When learning a foreign language, we need to understand that we cannot always express what we want to say as a word-for-word translation of our mother tongue. It is perhaps surprising, then, when looking at French and English proverbs, to find that many of them are in fact direct translations of each other. At the same time, there are a few that have the same implied meaning but are expressed in a totally different way in each language. For example, whereas in English we must not count our chickens, the French must not sell their bear skin …..
Here is a glossary of common French proverbs with their translations:
L’argent est la racine de tous les maux. – Money is the root of all evil.
Nécessité est mère d’invention. – Necessity is the mother of invention.
Battre le fer pendant qu’il est chaud. – Strike while the iron’s hot, or make hay while the sun shines.
Rira bien qui rira le dernier. – He who laughs last laughs longest. (Note that there are no subject pronouns in the French proverb.)
Une minute d’hésitation peut coûter cher. – He who hesitates is lost.
L’argent attire l’argent. – Money makes money.
C’est dans le besoin que l’on connaît ses vrais amis. – A friend in need is a friend indeed.
Il ne faut pas se fier aux apparences. – You can’t judge a book by its cover. (The French proverb is more literal, translating as “You mustn’t trust appearances.)
Nécessité fait loi. – Beggars can’t be choosers.
Rira vendredi dimanche pleurera. – Literally, ‘He who laughs on Friday will cry on Sunday.’
L’argent est le roi. – Money talks. Literally, ‘Money is king.’
Chaque chose en son temps. – Don’t cross your bridges before you come to them. The French proverb is much plainer, meaning ‘Each thing in its (own) time.’
Un petit service en vaut un autre. – You scratch my back and I’ll scratch yours (literally, one good turn deserves, or is worth, another).
Un point à temps en vaut cent. – A stitch in time saves nine. The French proverb translates literally as ‘A stitch in time is worth a hundred.’
Chat échaudé craint l’eau froide. – Once bitten, twice shy. The French proverb has an interesting translation: ‘A scalded cat is afraid of cold water.’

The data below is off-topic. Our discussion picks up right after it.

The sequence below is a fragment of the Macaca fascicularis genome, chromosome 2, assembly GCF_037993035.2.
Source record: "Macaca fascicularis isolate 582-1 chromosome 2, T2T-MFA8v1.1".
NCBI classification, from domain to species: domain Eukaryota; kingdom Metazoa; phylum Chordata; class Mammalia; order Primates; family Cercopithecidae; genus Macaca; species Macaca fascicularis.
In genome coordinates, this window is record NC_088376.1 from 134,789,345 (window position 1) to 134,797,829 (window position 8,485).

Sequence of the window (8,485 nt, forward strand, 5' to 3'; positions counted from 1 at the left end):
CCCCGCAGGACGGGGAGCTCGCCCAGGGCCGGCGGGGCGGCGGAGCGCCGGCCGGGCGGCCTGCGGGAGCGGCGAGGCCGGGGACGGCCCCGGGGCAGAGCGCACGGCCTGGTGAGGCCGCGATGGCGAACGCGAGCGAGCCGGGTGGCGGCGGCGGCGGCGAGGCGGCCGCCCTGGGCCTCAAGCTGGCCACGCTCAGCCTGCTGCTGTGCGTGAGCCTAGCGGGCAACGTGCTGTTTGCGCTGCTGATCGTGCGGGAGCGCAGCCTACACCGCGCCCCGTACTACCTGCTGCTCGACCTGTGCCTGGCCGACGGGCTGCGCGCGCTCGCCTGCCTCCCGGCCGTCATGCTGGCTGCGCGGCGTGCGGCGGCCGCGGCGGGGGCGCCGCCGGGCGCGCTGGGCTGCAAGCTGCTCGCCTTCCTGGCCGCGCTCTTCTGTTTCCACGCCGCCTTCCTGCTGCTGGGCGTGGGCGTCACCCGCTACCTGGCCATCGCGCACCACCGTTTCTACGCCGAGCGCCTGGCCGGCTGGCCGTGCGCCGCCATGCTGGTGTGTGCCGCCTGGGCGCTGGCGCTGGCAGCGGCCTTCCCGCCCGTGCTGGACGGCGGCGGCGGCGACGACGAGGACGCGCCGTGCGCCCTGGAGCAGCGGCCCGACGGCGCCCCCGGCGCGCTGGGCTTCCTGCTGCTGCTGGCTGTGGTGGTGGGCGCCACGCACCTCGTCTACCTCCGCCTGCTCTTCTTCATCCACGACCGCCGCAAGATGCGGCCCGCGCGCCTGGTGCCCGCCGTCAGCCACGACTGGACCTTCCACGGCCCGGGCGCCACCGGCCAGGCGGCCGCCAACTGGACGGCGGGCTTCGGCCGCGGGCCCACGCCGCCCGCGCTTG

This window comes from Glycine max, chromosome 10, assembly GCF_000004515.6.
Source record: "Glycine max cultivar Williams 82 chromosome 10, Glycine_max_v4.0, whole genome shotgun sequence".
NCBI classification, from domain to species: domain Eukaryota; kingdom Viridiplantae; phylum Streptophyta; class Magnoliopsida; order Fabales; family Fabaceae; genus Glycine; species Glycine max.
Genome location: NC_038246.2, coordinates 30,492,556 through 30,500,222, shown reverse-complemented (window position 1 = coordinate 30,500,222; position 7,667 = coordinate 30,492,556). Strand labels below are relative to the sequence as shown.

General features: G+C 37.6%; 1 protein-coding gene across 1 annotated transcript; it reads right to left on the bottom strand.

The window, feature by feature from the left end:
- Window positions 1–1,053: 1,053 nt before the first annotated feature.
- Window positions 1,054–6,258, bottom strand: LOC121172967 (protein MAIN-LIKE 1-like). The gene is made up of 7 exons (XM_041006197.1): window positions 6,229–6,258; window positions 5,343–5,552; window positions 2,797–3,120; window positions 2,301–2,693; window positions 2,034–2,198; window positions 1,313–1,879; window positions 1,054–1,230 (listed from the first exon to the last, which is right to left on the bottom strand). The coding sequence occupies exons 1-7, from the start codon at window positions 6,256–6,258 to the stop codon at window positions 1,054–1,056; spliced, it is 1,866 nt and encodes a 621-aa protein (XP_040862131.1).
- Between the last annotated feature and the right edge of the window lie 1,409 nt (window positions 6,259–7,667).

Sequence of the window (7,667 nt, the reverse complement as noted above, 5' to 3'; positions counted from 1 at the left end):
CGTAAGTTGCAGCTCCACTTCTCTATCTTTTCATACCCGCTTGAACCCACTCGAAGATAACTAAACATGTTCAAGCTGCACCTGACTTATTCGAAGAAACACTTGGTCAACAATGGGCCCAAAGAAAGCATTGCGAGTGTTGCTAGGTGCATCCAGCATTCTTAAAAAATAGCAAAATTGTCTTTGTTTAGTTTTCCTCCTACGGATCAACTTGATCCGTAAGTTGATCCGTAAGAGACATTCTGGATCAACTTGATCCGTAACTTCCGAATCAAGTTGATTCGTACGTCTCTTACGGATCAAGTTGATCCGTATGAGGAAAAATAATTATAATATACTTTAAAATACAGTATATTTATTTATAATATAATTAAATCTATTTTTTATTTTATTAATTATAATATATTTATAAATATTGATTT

Il ne faut pas vendre la peau de l’ours avant de l’avoir tué. – Don’t count your chickens before they hatch. Again, an interesting French version, meaning ‘You mustn’t sell the bear’s skin before you have killed it.’
Un tiens vaut mieux que deux tu l’auras. – A bird in the hand is worth two in the bush. The two proverbs are very similar, but the French version does not actually refer to birds.
Qui se ressemble s’assemble. – Birds of a feather flock together. Again, no direct reference to birds in the French proverb, which translates as ‘Those who are alike get together.’
Tomber de mal en pis. – To go from bad to worse, or to jump out of the frying pan into the fire.
Les petits ruisseaux font les grandes rivières. – Take care of the pennies and the pounds will take care of themselves; great oaks from little acorns grow. The French proverb literally means ‘Little streams make big rivers.’
Au point ou on en est, autant faire les choses jusqu’au bout. – In for a penny, in for a pound. The French version means considering where we are (the situation we are in), we might as well stick it out until the end.
Si jeunesse savait, si vieillesse pouvait. – If youth but knew, if old age but could.
Un mal n’arrive jamais seul. – It never rains but it pours. The French proverb literally means ‘One bad thing never comes alone.’
Le mal des uns fait le bonheur des autres. – Literally, what is bad for some people brings happiness to others. It’s an ill wind that blows nobody any good.
Chacun à son metier, les vaches seront bien gardées. – Each man to his own trade (the cows will be well looked after).
Les bons comptes font les bons amis. – Bad debts make bad friends. This is the opposite in French, which literally means ‘Good accounts make good friends.’
Qui vole un oeuf vole un boeuf (literally, he who steals an egg steals cattle) / Qui a bu boira (literally, he who has drunk will drink again) – Once a thief, always a thief.
Tout ce qui brille n’est pas or. – All that glitters is not gold: this is the literal translation.
Toute vérité n’est pas bonne à dire. – Some things are better left unsaid; the literal translation of the French is ‘Every truth is not good to say.’
La vérité sort de la bouche des enfants. – Out of the mouths of babes and sucklings comes forth truth/wisdom.
Many thanks to Michel Picavet, who added these proverbs to the collection:
Pierre qui roule n’amasse pas mousse. – A rolling stone gathers no moss.
Tourner autour du pot. – To beat about the bush.
Tout est bien qui finit bien. – All’s well that ends well.
On ne peut avoir le beurre et l’argent du beurre. – You can’t have your cake and eat it too (literally, you can’t have the butter and the money for the butter.)
With thanks to Elizabeth Allen